S-Space Graduate School of International Studies (국제대학원) Institute for Japanese Studies(일본연구소) Seoul Journal of Japanese Studies (SJJS) Seoul Journal of Japanese Studies vol.7 no.1(2021)
Competition and Cooperation between the Japanese Government-General of Korea and Korean Society over the Issue of Vagrant Lepers
- Kim, Jae-Hyung
- Issue Date
- Seoul Journal of Japanese Studies, Vol.7 No.1, pp. 197-234
- Japanese Government-General of Korea; colonial Korean society; leprosy control; vagrant lepers; stigmatization/discrimination; mandatory quarantine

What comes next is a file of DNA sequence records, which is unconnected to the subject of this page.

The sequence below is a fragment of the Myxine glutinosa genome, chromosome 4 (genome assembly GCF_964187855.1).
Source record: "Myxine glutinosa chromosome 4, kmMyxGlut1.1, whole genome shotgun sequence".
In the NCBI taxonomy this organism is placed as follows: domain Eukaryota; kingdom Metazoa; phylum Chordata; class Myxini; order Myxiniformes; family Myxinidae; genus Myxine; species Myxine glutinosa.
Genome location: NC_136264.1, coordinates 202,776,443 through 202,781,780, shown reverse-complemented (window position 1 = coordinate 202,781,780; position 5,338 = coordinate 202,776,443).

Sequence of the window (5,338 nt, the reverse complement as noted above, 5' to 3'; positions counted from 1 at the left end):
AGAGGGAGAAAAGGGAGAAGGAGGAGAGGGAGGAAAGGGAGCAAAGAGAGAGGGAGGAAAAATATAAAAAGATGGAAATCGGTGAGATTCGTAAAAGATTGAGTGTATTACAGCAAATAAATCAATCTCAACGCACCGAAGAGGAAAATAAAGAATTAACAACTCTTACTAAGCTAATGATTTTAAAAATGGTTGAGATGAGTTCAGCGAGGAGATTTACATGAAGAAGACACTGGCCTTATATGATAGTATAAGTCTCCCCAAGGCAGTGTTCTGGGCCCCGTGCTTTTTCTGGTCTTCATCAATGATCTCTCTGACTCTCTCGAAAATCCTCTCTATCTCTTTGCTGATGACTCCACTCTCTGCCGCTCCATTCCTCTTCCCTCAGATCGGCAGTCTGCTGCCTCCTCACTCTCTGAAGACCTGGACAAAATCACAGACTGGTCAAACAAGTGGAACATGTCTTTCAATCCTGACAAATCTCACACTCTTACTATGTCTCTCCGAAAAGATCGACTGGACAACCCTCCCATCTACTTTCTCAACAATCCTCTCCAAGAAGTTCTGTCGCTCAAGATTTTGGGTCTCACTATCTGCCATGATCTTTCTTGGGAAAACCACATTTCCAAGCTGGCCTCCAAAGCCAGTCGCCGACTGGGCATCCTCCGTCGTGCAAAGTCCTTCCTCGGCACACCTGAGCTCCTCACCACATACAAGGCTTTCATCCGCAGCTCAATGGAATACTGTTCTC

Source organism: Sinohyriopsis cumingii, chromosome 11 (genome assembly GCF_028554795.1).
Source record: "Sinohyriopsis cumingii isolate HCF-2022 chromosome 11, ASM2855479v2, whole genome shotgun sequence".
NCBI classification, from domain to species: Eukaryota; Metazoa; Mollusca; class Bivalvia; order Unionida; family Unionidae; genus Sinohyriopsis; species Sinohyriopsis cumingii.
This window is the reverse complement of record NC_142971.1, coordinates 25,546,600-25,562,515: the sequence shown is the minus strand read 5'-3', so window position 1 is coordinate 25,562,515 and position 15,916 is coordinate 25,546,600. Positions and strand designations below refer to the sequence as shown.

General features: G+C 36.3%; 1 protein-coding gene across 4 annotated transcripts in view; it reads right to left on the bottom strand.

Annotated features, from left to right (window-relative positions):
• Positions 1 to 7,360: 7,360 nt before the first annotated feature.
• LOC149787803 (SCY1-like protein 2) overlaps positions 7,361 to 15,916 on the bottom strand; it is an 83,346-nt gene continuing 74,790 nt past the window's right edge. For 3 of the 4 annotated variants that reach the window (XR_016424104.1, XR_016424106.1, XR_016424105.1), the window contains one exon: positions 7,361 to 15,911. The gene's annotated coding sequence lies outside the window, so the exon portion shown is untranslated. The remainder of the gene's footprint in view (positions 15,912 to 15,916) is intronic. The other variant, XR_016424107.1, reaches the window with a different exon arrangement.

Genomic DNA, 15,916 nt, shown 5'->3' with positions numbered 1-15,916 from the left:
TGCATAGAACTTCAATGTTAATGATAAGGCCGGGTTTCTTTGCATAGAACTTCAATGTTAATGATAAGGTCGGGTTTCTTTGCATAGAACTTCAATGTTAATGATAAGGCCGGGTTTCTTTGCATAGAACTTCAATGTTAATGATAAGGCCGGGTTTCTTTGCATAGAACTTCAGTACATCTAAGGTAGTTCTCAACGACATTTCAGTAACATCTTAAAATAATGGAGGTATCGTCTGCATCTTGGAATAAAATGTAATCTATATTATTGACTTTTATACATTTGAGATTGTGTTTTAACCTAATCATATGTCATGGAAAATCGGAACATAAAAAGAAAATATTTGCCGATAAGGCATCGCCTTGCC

- Research on vagrant groups in colonial Korea has focused on the agency of the Japanese Government-General of Korea. Koreans as the ruled subjects have been objects of study, but they have primarily been portrayed within the simple scheme of Koreans as exploited and the Japanese as oppressors, or within a unidirectional frame of Korean victims being mobilized within the project of Japanese modernity, with the Japanese discourse of imperialism and modernization expanded to cover Korea. However, if we situate Korean society as a passive actor, we risk overlooking the dynamic relationship that existed between colonial Korean society and the GovernmentGeneral. While there was certainly antipathy towards Japan within Korean society, there was also active acceptance of Japanese development, and its basis in modern systems of knowledge. Ideas regarding the contagiousness of leprosy based on the theory of germs spread especially quickly and resulted in the emergence of a new phenomenon in colonial Korea. Following the decision of the Government-General to initiate a policy of mandatory quarantine for vagrant lepers and the establishment of the Sorok Island Jahye Hospital, the number of leprosy patients in cities in southern Korea actually increased and the disease began spreading throughout the country. This new scientific knowledge and the prevalence of encounters with lepers in daily life led to increasing stigmatization and discrimination towards lepers, and consensus emerged within Korean society that the only solution to the problem of vagrant lepers was mandatory quarantine. As a result, Korean society strongly demanded the Government-General, which had been rather passive due to budget considerations, resolve the leprosy problem and even organized their own active responses, such as establishing private groups to deal with vagrant lepers, when the Government-General was slow to respond. To keep pace with the demands of Korean society, the Government-General expanded the facilities for quarantining lepers. Although the Government-General and Korean society perceived the urgency of the problem differently, they shared the same prejudiced perception of vagrant lepers. This study thus emphasizes the dynamic relationship between the Government-General and Korean society related to the issue of vagrant lepers in Korea and argues that the stigmatization and discrimination experienced by vagrants and lepers were not unilaterally imposed by the state but were the product of cooperation between the state and Korean society.